MMM: This is a touchy subject for the industry.
AP: Most mannequin models on the market have idealized silhouettes and proportions. People with such figures don’t exist, or there are very few of them. And yet we undergo strong environmental pressure to look like them.

After all, you create the market.
AP: We create, but we also observe what is happening in fashion capitals like Paris or Milan.
MMM: It doesn’t mean that we are passively following these trends. We have created “Shaped” collection for our clients, in which we offer several different feminine silhouettes. Not drastically slimmer, but more feminine, fuller.

Did you make fat mannequins?
MMM: Not fat – just silhouettes of normal, healthy women. We based them on different types of female silhouettes: apple, pear, hourglass, cone.
AP: We wanted to show that there is no “perfect” type of figure and that each person is different.

And how did the market react?
AP: It didn’t. It seems that we were ahead of trends. The market is not ready yet for such solutions.

MMM: Paradoxically, for the last few years the clients were saying that the mannequins are too thin. But after expanding the offer to include more feminine mannequins, only few people decided to buy them. People responsible for display windows visit VM shows around the worlds, where slim figures are still the majority.

Feminists have been fighting for years with anorexic models and too thin mannequins – all this for nothing?
MMM: There are some successes. A few years ago a European fashion chain introduced zero-size mannequins…

What does it mean?
MMM: Very high, over 2 meter-long silhouettes, but with proportions of children. Practically without hips. Silhouettes slimmed-up to the point of exaggeration. One of the Polish chains bought these mannequins, but there were such protests that they were withdrawn from stores.

I didn’t notice the mannequins getting any thicker.
AP: Let’s say that women rights movements have managed to eliminate the extremes. But the demands for the mannequins to reflect silhouettes of a regular person, and not an ideal, did not gain popularity.

Ideal? Poles are one of the fastest-fattening societies in the European Union.
MMM: Mannequins sell dreams.
AP: Shops offer a certain vision of the world. It does not necessarily coincide with the reality we live in. These are the rules of marketing. We don’t really sell clothing, rather an idea.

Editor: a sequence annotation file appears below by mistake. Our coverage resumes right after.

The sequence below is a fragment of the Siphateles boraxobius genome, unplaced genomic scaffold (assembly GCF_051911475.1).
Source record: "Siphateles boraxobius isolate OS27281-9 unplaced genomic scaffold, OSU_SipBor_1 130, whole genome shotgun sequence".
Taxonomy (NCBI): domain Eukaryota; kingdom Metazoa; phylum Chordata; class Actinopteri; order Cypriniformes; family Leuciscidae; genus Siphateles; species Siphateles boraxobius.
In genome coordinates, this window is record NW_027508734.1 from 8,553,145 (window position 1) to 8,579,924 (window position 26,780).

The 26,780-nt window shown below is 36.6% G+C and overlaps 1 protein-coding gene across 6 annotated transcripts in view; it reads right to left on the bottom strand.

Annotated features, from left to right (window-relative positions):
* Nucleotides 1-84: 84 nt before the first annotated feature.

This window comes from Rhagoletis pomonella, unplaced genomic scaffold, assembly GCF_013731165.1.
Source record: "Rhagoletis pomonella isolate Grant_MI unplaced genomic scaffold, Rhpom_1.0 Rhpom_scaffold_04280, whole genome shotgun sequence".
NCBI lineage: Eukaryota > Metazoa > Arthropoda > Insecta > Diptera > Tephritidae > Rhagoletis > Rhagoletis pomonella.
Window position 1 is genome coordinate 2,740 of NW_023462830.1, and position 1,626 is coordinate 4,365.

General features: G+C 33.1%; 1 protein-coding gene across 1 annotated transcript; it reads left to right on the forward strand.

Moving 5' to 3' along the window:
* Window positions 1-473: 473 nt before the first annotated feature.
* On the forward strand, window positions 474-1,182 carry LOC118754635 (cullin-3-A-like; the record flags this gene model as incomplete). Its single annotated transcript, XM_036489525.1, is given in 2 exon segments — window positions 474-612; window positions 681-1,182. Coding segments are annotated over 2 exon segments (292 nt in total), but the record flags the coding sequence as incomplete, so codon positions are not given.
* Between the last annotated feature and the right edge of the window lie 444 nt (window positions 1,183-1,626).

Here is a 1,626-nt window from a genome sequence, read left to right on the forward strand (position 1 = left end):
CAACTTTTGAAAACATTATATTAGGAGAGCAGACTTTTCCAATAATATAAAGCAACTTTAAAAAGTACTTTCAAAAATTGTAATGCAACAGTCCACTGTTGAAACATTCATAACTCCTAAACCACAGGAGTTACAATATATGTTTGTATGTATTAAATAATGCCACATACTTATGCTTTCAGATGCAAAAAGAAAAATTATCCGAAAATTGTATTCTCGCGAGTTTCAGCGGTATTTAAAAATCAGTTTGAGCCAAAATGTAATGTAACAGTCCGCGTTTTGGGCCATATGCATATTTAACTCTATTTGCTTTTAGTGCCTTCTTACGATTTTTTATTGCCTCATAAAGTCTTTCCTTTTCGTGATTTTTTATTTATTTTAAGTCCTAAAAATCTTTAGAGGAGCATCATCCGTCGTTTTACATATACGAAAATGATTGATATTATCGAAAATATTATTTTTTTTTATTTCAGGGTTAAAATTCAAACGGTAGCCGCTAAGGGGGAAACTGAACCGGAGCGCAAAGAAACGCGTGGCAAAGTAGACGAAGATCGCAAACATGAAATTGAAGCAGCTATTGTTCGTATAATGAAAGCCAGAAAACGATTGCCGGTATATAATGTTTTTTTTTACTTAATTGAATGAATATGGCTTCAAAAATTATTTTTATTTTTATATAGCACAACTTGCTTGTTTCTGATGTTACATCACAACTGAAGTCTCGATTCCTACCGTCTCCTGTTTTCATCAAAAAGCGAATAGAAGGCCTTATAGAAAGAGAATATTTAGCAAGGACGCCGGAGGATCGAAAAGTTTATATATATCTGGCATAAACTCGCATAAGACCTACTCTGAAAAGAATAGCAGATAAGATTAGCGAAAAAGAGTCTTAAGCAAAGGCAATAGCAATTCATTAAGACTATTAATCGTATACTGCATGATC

So mannequins are not trying to imitate us, but rather we are trying to imitate the mannequins?
AP: Most of my friends were on a diet, is right now, or will be soon. There is a huge social pressure on the way we look. If you want to be perceived as successful, you have to look good. Which is not bad in itself. But brought to an extreme it becomes exhausting.
MMM: The clothing industry simply follows this trend. When I started working in the industry, the silhouettes of mannequins were more feminine. And the size was definitely bigger. The typical mannequin was size 36.
AP: Sometimes there were orders for size 38 mannequins. But even then they were described as fat.

Today size 36 is worn by teenagers.
MMM: Almost no one orders this size. Currently most of the mannequins are sold in size 34. And those of larger sizes are slimmed down about 10 kilos, because they are more elongated.

Are there any mannequins at all, that get thicker?
MMM: Maybe not thicker, but some of them they gain muscles. We have a special line of sports mannequins that show a beautifully sculptured, strong body.
AP: These are special task mannequins. Each fashion chain already has a fitness zone. This is a huge market to take over.

But goys don’t look like that.
AP: This is an inspiration. You must strive for it.
MMM: Of course it is also a kind of…

…illusion?
MMM: Let’s say – artistic vision.

I’m not falling for it.
AP: Cultural pressure on men’s appearance is smaller.
MMM: And they buy differently. Shops are made for women. This is clearly visible in our orders. 75 % mannequins we sell are female mannequins. And their sales grow every year.

But what do they really do?